Meet the Massive Sea Snake that Feasted on Whales (Seriously!)

Written by Emmanuel Kingsley
Published: August 23, 2022
© Rich Carey/
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There are currently about 52 known species of sea snakes worldwide, and they are all venomous. These aquatic snakes are mainly found in the tropical waters of the Pacific and Indian Oceans and are often non-aggressive unless attacked or cornered. 

Until the discovery of Palaeophis colossaeus, an extinct species of sea snake, the yellow sea snake (Hydrophis spiralis) was believed to be the largest sea snake ever discovered in the world, measuring a maximum length of 10 feet (3 meters). How big was the Palaeophis colossaeus? Let’s find out!

Meet Palaeophis Colossaeus, the Massive Sea Snake that Fed on Whales

Palaophis colossaeus can grow up to 40 feet in length.

©Nobu Tamura ( / Creative Commons – License

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A fossil of Palaeophis colossaeus was found in 1999 by scientists in the Sahara Desert, Mali, in Africa. It was buried in what was believed to be one of the world’s dried-up seas, the Trans-Saharan seaway. The fossils implied to scientists that these giant sea snakes could grow as long as 40 feet in body length and spent most of their time in the ancient seaway. This length puts the giant snake far ahead of the yellow sea snake – about 30 feet longer then the yellow sea snake.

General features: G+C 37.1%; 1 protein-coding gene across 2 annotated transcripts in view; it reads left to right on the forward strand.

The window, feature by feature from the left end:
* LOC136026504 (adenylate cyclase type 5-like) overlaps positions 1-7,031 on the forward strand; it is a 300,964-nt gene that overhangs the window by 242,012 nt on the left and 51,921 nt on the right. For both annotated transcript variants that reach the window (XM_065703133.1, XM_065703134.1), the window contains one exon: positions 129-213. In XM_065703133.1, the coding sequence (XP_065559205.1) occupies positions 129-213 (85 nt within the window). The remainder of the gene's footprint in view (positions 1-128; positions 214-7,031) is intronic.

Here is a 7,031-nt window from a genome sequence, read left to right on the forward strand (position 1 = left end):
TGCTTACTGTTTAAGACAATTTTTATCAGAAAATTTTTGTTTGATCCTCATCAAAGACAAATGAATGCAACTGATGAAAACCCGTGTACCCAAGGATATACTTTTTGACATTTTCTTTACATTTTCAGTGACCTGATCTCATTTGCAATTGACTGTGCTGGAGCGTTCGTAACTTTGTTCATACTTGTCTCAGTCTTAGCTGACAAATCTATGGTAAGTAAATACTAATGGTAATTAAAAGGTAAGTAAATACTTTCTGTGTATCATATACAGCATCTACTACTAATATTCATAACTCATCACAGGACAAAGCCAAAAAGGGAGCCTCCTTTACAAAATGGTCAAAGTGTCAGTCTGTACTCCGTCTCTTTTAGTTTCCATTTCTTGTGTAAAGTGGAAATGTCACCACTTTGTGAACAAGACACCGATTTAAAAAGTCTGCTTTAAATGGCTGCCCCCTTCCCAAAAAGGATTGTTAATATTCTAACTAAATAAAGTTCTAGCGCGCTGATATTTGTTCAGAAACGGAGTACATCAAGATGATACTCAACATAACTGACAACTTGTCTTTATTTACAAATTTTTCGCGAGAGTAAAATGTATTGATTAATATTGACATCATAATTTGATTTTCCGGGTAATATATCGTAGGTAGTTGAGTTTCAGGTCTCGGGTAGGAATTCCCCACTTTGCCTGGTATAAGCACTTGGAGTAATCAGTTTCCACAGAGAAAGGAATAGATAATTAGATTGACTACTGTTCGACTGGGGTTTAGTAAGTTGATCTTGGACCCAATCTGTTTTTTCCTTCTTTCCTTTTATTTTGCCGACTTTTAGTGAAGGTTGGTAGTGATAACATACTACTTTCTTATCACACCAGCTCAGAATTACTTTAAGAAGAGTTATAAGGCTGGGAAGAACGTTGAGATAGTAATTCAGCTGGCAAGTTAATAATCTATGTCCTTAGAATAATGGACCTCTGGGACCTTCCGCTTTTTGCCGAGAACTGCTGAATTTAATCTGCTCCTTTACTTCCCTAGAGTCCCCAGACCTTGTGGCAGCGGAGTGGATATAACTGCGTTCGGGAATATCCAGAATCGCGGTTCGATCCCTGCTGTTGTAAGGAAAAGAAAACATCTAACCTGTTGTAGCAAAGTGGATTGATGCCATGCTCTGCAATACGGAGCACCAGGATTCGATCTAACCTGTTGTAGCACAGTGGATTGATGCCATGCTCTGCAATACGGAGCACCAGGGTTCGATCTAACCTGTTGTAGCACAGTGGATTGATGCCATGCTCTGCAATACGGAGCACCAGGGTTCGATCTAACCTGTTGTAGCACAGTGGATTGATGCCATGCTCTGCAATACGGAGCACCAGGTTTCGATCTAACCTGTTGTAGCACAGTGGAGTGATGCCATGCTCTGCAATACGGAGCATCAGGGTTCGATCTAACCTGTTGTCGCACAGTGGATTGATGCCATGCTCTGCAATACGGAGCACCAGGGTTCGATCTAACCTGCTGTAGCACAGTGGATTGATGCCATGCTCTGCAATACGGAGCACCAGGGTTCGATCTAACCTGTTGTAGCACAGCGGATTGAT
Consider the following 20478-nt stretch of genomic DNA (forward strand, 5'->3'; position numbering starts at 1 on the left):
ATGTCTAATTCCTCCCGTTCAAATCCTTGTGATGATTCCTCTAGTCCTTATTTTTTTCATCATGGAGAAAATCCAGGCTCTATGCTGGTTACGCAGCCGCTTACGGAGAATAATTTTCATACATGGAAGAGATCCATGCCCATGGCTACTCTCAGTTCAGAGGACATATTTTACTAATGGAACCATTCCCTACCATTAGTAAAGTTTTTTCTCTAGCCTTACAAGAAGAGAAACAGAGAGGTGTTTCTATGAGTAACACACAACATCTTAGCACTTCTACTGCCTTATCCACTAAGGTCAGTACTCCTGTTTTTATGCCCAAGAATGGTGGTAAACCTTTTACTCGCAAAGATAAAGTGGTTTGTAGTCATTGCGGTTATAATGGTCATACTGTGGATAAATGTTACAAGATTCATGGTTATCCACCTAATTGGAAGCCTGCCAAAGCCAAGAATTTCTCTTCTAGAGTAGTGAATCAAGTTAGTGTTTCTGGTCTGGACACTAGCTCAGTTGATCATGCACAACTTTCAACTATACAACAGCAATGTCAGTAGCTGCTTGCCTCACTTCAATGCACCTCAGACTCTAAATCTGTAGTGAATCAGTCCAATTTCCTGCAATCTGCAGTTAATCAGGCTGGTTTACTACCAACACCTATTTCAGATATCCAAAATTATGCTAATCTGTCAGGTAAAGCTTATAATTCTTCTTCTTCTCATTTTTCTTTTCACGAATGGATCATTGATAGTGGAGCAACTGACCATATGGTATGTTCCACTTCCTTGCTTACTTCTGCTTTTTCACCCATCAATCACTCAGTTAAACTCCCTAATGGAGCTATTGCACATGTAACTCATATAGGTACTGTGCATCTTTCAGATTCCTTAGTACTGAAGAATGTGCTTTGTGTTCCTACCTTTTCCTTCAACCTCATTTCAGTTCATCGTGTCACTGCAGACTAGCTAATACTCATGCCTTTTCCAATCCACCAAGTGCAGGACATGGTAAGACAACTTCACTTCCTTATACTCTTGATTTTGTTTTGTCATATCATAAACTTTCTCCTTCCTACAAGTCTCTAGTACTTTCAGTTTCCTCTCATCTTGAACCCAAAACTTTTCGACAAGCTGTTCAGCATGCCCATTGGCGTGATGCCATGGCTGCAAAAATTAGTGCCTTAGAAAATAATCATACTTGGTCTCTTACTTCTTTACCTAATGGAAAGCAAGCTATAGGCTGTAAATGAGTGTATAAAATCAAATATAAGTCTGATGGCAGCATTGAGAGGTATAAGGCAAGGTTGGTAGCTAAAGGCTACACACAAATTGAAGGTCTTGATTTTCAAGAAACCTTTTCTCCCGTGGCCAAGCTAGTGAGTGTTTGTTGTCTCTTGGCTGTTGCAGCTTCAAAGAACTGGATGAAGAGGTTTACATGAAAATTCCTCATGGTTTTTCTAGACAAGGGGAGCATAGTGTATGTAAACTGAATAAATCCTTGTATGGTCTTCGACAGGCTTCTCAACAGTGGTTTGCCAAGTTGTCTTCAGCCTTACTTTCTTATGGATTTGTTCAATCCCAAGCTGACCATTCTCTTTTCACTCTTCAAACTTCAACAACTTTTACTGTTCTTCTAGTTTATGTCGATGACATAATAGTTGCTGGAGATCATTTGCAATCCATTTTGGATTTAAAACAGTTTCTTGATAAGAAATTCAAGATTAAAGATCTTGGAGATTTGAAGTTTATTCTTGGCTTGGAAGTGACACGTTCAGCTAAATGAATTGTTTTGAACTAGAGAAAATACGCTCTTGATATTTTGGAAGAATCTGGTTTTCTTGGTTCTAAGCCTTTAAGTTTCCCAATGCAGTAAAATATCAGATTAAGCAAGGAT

The sea snake belonged to an extinct genus of aquatic snakes called Palaeophis, dubbed ‘ancient snake.’ Palaeophis colossaeus is one of the largest members of the extinct snake family Palaeophiidae. The smallest sea snake species of the family was the Palaeophis casei which measured about 4.3 feet (1.3 meters) in length.

Was the Palaeophis Colossaeus Venomous?

All present-day species of sea snakes are venomous. However, there is little conclusive data to determine whether the massive sea snake was venomous or not, as its skull was not found with the rest of its fossil remains.

According to some unconfirmed sources, it is possible that the Palaeophis colossaeus was not venomous. Deep within the ancient seas, this huge sea snake had much smaller prey to pick from and was large enough to have been an apex predator.

Scientists, however, are led to believe that Palaeophis colossaeus would either have been venomous or a constrictor like anacondas and pythons. Given its giant size, it would have been rather easy for the aquatic snake to wrap itself around most prey.  

Where Did the Largest Sea Snake in the World Live?

Palaeophis maghrebianus
Palaeophis colossaeus lived in the Trans Saharan Seaway.

©Hectonichus / CC BY-SA 3.0 – License

Palaeophis colossaeus lived in the Sahara Desert. The Sahara Desert is the biggest subtropical desert in the world, spanning 3,552,140 square miles (9,200,000 square kilometers), and is certainly no place for a sea snake. However, millions of years ago, the Sahara Desert was covered in water, and this extinct sea was called the Trans-Saharan Seaway. This sea which extended from the northern parts of Africa to what is now known as the South Atlantic Ocean, covered about 1,158.306 square miles (3,000 square kilometers). It was theorized to have been about 984.25 feet (300 meters) above current sea levels.